Nov. 21, 2006. 10:14 AM
BETSY POWELL AND JOHN DUNCANSON
STAFF REPORTERS

Abdul Rasheed Khalid was alone in his Brampton jewellery store filling the display cases with yellow gold rings and necklaces when two people, one wearing a head-to-toe black burqa, appeared outside his locked door.
"Salamu alaikum," the 58-year-old store owner said after pushing the entry buzzer, believing them to be a Muslim couple. There was no reply, and seconds later the pair — both males — forced him at gunpoint to the back office where he was bound with duct tape and hit several times. Then his store was cleaned out.
"Keep quiet, keep quiet, close your eyes," they said, while emptying the red velvet trays into duffel bags carried by an accomplice. Khalid caught a glimpse of the crooks. He thinks they were Pakistani or Indian.
Last Friday's daylight robbery has other South Asian jewellers across the GTA on edge, fearful they'll be next. The thieves didn't seem to care that Zaibi Jewellers is in the same strip mall as a storefront Peel Region police station at McLaughlin Rd. and Ray Lawson Blvd.
That unease is reflected by police, who say that robberies are up overall in Peel but there has been a particular spike in the number of South Asian jewellery heists. Det. Sgt. Bruce Chapman, who runs the Peel force's central robbery unit, said police are "doing everything we can to solve each and every one" of the robberies.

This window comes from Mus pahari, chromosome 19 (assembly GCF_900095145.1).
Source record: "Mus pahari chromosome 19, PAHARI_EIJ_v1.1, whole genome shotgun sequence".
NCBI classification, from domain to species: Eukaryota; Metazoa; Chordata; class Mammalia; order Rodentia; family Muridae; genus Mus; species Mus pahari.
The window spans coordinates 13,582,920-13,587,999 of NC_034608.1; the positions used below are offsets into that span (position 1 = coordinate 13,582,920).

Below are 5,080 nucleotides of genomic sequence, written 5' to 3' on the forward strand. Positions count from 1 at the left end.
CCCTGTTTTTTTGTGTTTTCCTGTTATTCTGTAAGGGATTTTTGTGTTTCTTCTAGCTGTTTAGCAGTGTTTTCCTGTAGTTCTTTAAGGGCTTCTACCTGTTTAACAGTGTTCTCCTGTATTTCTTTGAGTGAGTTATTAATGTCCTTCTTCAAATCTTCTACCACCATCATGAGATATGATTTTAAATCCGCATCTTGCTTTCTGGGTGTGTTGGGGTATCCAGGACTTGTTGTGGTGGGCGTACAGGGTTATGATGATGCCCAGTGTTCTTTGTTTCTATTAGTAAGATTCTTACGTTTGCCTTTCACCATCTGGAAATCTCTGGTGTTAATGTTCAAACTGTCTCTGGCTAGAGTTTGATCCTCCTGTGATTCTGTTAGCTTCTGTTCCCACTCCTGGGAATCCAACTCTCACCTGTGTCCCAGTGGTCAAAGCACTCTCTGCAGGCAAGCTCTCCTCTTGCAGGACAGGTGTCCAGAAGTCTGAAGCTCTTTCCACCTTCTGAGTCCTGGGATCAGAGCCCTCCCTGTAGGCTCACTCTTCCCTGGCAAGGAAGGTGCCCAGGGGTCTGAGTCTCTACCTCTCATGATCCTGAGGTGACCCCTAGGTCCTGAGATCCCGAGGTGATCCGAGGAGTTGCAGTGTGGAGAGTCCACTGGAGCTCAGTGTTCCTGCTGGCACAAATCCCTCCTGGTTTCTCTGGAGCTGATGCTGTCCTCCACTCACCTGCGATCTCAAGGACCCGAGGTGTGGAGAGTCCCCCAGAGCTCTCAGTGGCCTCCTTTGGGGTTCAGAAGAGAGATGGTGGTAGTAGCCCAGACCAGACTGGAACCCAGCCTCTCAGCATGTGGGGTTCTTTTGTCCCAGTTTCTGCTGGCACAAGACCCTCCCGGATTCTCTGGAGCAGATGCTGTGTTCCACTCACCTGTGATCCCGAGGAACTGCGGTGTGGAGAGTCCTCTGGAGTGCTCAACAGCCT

It's so bad that robbers, brazenly posing as police officers, hit two other stores last month, prompting Peel police to form a task force.
"They're all scared now," said Abdul Gheffar Shehzad, who provides jewellers with their wares. He and others from the industry gathered in Khalid's now-closed shop yesterday. They sat amid the empty glass displays behind a door that will be closed indefinitely.
Citing several reasons, they say they are worried they are being targeted by well-organized bandits, possibly with ties to gangs. It's not known how many businesses have been robbed, but the jewellers said at least a half-dozen retailers across the GTA have been victimized, including several businesses in Toronto's Gerrard St. India Bazaar.
The owners believe Indian jewellery stores are easy prey because they are often found in outdoor malls without security guards and with wide-open parking lots that allow criminals to make a swift getaway.
"If you go to something like a diamond jewellery store, Peoples' Jewellers for example, they're located inside large malls and it's obviously much harder to attack them versus something outside," said Imran Ahmad, Khalid's son-in-law.